Biomaterials, Biodegradables and Biomimetics Research Group

Papers in Scientific Journals

All-trans retinoic acid release from biodegradable polyester microcapsules


Tissue engineering strategies frequently include a scaffold, living cells and bioactive substances to promote cell growth and guide cell differentiation. The encapsulation in carriers enables protects the bioactivity of those substances upon implantation, avoids being transported by the body fluids and also allows controlling the re- lease rate. Encapsulation materials are preferably biodegradable polymers. In this work, all-trans retinoic acid (atRA) was used as a model bioactive agent; since it was shown that atRA enhances the expression of osteocalcin, a specific osteogenic marker.

atRA was encapsulated into polyester microcapsules by a water/ oil/water double emulsion/solvent evaporation technique. The polyesters used in this study are poly(butylene succinate) (PBS), poly(butylene succinate-co-adipate) (PBSA) and poly(butylene terephthalate-co-adipate) (PBTA). The kinetics of atRA release was studied in phosphate buffered saline solution of pH 7.4 at 378C under orbital shaking.


Encapsulation efficiencies (EE) of 94.0%, 95.4% and 95.8% were obtained for PBS, PBSA and PBTA, respectively. The high EE is probably due to the low water solubility of atRA which is entrapped in the organic phase and does not dissolve into the aqueous phase.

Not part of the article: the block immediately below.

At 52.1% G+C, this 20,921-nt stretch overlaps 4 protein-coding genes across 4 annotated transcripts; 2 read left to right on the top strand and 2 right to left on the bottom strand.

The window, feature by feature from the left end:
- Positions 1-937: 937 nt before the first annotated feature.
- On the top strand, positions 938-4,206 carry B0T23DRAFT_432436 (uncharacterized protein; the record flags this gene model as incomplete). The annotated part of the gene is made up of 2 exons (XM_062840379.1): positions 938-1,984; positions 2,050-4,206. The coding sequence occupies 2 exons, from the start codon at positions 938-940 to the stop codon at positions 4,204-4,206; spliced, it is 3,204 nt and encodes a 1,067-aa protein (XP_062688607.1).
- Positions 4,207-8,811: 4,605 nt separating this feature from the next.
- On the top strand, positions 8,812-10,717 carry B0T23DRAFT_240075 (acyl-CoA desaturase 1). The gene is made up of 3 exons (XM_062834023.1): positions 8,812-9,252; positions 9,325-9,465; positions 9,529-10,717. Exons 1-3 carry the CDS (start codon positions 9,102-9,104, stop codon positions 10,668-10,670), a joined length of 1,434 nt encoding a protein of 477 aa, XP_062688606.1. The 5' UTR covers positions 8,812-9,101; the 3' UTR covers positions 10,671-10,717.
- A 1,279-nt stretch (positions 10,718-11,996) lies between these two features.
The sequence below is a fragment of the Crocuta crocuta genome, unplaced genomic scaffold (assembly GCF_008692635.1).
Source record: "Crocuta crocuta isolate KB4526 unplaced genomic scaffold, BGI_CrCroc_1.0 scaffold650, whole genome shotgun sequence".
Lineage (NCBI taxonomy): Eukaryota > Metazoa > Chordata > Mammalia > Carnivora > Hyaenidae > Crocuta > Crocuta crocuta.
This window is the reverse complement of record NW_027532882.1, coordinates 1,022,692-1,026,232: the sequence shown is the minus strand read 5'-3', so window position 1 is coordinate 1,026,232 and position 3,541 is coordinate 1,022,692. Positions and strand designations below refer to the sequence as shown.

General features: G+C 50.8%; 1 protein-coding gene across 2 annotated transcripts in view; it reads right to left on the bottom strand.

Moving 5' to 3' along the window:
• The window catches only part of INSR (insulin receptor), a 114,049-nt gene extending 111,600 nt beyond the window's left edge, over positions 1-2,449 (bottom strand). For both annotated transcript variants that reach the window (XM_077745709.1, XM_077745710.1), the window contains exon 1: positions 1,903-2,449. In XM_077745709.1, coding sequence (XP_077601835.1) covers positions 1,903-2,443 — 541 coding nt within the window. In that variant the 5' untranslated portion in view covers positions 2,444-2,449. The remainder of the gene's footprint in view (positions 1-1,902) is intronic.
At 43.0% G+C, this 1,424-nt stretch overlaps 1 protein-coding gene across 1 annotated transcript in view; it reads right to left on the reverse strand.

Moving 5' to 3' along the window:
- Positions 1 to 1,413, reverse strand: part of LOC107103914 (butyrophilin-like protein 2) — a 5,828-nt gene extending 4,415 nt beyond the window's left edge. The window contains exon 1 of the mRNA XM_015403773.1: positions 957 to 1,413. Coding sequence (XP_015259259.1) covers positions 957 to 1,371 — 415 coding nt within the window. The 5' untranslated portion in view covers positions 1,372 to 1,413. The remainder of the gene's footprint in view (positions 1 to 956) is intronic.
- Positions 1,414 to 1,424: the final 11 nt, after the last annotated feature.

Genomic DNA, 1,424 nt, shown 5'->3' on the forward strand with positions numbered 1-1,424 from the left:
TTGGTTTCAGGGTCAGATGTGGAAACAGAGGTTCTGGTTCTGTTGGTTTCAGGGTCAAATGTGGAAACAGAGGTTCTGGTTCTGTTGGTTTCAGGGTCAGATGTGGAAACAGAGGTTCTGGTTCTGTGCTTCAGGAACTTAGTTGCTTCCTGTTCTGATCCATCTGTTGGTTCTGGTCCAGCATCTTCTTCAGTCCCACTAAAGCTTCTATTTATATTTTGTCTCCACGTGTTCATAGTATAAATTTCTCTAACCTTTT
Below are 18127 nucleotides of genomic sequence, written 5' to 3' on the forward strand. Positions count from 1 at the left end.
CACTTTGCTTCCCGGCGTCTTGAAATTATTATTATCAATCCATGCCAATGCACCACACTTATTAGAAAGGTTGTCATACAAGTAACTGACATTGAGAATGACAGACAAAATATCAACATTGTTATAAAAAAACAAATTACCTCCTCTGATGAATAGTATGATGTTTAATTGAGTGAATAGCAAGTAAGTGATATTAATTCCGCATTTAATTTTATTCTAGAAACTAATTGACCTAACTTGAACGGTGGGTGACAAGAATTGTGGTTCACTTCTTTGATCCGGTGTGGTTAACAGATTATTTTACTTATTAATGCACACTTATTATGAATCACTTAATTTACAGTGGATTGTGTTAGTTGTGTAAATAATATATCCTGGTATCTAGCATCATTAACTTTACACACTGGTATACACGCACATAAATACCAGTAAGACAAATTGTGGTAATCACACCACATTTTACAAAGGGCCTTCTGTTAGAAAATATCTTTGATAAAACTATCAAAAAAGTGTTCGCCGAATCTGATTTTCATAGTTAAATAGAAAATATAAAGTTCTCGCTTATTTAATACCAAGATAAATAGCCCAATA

atRA was released from PBS and PBSA steadily with an aver- age release of 12.6% and 9.9%, respectively, after 4 weeks. Release from PBTA showed a burst of 12.8% within the first 24 hours, fol- lowed by a slower release stage, reaching 34.0% after 4 weeks.

The results obtained in this study demonstrate the interest of this strategy and show the potential of the proposed microcapsules as carriers for the controlled release of bioactive agents.


Tissue Engineering Part A
All-trans retinoic acid release, microcapsules
Restricted Access
Peer Reviewed
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